If you’d like to know what makes Google’s self-driving car tick, the company is hosting an interactive Hangout as part of its Maker Camp field trip program. The festivities start on Friday, August 1st at 11AM PT/2PM ET, but you can start asking your questions right now. In addition to a Q&A session with participants, Google will be discussing how its driverless car operates, as well as the project’s latest developments.
The US isn’t the only country making preparations for self-driving cars, the UK is in the process of revamping its laws to allow driverless vehicles to cruise its roads. Science minister David Willetts recently told Mail Online that he has started talking with the Department for Transport to help British companies develop their own self-driving cars, with efforts currently underway in Oxford.
Google Ventures’ $250M investment in Uber makes a lot more sense with some news reported by Jessica Lessin this morning. The site is reporting that Google is making its own driverless cars to be “robo taxis”:
Google Inc., which has been working on software to help major automakers build self-driving cars, also is quietly going around them by designing and developing a full-fledged self-driving car, according to people familiar with the matter.
While the Prius has been Google’s main guinea pig of the self-driving car efforts, it looks like Google would like to control the entire manufacturing experience for these cars. In addition, the company’s focus is geared towards driver-free taxi services rather than selling the cars direct to consumers. Read more
The Wall Street Journal just published a lengthy report detailing how Google convinced Nevada state assemblywoman Marilyn Dondero Loop, as well as other states’ transportation committees, to introduce legislation that would help legalize its driverless cars for streets.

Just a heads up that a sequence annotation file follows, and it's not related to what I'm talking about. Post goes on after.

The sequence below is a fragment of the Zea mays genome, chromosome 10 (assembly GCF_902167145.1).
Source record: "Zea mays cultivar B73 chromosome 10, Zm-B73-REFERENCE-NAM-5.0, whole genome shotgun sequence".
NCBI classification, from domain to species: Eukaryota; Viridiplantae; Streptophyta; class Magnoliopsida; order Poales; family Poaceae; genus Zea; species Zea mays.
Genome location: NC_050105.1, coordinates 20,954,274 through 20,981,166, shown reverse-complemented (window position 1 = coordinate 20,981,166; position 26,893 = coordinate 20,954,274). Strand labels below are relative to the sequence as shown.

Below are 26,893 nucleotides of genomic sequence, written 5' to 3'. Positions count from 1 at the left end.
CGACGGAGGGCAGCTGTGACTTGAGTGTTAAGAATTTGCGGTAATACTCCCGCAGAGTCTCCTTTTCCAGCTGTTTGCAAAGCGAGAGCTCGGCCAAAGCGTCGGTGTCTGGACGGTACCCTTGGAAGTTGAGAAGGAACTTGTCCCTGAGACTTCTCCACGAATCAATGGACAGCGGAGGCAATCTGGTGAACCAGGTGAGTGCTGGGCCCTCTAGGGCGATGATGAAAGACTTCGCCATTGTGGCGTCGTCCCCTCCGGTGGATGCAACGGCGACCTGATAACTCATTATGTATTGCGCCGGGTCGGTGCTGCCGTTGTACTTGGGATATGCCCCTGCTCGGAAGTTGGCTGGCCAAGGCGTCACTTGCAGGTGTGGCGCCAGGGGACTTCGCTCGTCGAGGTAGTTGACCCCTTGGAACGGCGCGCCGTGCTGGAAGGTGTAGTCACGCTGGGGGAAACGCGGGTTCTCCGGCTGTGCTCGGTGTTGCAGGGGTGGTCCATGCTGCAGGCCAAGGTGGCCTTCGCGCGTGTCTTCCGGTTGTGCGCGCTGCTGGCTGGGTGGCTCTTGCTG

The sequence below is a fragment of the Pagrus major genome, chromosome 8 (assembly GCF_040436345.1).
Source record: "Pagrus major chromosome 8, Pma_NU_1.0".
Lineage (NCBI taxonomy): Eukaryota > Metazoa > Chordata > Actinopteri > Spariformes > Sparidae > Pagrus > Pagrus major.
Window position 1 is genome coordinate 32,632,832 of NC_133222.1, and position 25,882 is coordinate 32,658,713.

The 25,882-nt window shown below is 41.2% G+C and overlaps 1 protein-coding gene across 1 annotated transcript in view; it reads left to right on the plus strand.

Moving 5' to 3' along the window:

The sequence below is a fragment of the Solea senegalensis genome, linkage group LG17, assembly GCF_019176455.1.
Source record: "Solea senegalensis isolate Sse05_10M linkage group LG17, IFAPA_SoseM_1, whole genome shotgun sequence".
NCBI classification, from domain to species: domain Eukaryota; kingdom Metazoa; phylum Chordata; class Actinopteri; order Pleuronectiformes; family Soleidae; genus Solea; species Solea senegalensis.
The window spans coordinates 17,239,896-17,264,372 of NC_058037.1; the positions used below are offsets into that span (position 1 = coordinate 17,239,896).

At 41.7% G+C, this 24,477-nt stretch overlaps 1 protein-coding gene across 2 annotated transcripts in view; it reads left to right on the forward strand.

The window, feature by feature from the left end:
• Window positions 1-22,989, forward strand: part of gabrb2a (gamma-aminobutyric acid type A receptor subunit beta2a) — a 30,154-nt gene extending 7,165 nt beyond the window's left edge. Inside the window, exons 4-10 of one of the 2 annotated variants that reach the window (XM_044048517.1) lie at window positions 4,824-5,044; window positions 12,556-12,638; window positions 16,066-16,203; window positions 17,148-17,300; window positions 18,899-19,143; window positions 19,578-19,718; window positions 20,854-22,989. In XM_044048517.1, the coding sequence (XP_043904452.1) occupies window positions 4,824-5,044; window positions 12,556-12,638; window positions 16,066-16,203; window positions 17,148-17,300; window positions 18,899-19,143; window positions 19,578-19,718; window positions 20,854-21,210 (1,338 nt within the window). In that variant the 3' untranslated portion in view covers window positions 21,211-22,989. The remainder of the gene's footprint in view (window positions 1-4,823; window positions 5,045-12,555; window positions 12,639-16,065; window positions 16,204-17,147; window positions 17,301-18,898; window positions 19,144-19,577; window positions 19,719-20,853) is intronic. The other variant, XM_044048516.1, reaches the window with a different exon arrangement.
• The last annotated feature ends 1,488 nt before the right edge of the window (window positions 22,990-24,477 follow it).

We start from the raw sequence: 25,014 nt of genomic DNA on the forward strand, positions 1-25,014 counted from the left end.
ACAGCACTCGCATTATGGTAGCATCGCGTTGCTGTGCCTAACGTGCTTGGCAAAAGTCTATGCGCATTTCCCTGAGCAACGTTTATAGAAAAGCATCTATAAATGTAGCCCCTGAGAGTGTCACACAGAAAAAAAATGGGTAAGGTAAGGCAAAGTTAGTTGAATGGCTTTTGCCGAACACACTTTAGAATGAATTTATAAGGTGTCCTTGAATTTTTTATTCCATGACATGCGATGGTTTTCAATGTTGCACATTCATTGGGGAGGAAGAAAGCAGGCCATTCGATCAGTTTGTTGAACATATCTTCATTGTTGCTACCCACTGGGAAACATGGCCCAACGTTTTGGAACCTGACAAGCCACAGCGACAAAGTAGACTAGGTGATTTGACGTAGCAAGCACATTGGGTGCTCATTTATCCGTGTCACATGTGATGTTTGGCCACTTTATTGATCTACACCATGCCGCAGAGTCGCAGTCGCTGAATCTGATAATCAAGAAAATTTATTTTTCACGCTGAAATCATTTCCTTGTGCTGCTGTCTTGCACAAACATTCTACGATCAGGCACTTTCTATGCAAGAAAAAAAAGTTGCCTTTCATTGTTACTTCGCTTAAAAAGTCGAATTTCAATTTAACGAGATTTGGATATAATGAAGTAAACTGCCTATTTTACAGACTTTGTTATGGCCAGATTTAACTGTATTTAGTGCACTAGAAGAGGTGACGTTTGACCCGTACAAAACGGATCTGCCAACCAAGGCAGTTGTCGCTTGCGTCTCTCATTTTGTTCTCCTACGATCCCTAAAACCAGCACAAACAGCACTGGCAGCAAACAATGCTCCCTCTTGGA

“This will save taxpayers countless millions of dollars and revolutionize driving as we know it. No more being distracted, no more accidents, and not another DUI attorney again.”
The Mountain View, Calif.-based company persuaded lawmakers, according to The Wall Street Journal, with “demonstrations and rides in its exotic cars,” and it subsequently earned “legislative wins” in Nevada, California, and Florida. There are even bills pending before legislators in Hawaii, New Jersey, Oklahoma, and the District of Columbia:
In the process, the Mountain View, Calif., company is building its credentials as an astute political operator. Google has been “pretty savvy” at navigating state capitols, said Frank Douma, a transportation-policy author and associate director at the University of Minnesota’s Humphrey School of Public Affairs. With its self-driving cars, Google “knew what they were doing by moving forward in Nevada” before approaching bigger states, he said. “If you blow it in the first state, you’ve really got problems.”
Success at legalizing self-driving car technology has broader implications for Google. Skills learned from lobbying state lawmakers could aid other endeavors that will require local policy-making, including the potential expansion of its Google Fiber Internet and TV service into markets dominated by cable companies.